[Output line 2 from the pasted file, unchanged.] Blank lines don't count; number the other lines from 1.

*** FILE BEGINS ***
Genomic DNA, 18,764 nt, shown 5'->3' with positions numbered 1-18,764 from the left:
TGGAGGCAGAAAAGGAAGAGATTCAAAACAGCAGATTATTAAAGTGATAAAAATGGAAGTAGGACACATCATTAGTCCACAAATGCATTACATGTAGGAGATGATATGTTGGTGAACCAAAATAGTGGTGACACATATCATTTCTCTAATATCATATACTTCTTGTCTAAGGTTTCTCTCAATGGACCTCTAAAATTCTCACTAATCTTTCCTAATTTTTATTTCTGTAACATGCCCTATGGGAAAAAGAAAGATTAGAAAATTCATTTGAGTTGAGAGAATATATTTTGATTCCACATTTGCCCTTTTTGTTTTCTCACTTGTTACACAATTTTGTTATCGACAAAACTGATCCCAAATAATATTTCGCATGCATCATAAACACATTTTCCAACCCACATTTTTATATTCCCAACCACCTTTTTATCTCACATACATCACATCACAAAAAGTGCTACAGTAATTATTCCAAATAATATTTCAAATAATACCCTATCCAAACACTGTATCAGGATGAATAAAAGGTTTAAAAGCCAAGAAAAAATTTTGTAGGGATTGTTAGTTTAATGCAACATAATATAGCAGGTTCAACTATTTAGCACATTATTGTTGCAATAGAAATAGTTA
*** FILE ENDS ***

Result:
TGGAGGCAGAAAAGGAAGAGATTCAAAACAGCAGATTATTAAAGTGATAAAAATGGAAGTAGGACACATCATTAGTCCACAAATGCATTACATGTAGGAGATGATATGTTGGTGAACCAAAATAGTGGTGACACATATCATTTCTCTAATATCATATACTTCTTGTCTAAGGTTTCTCTCAATGGACCTCTAAAATTCTCACTAATCTTTCCTAATTTTTATTTCTGTAACATGCCCTATGGGAAAAAGAAAGATTAGAAAATTCATTTGAGTTGAGAGAATATATTTTGATTCCACATTTGCCCTTTTTGTTTTCTCACTTGTTACACAATTTTGTTATCGACAAAACTGATCCCAAATAATATTTCGCATGCATCATAAACACATTTTCCAACCCACATTTTTATATTCCCAACCACCTTTTTATCTCACATACATCACATCACAAAAAGTGCTACAGTAATTATTCCAAATAATATTTCAAATAATACCCTATCCAAACACTGTATCAGGATGAATAAAAGGTTTAAAAGCCAAGAAAAAATTTTGTAGGGATTGTTAGTTTAATGCAACATAATATAGCAGGTTCAACTATTTAGCACATTATTGTTGCAATAGAAATAGTTA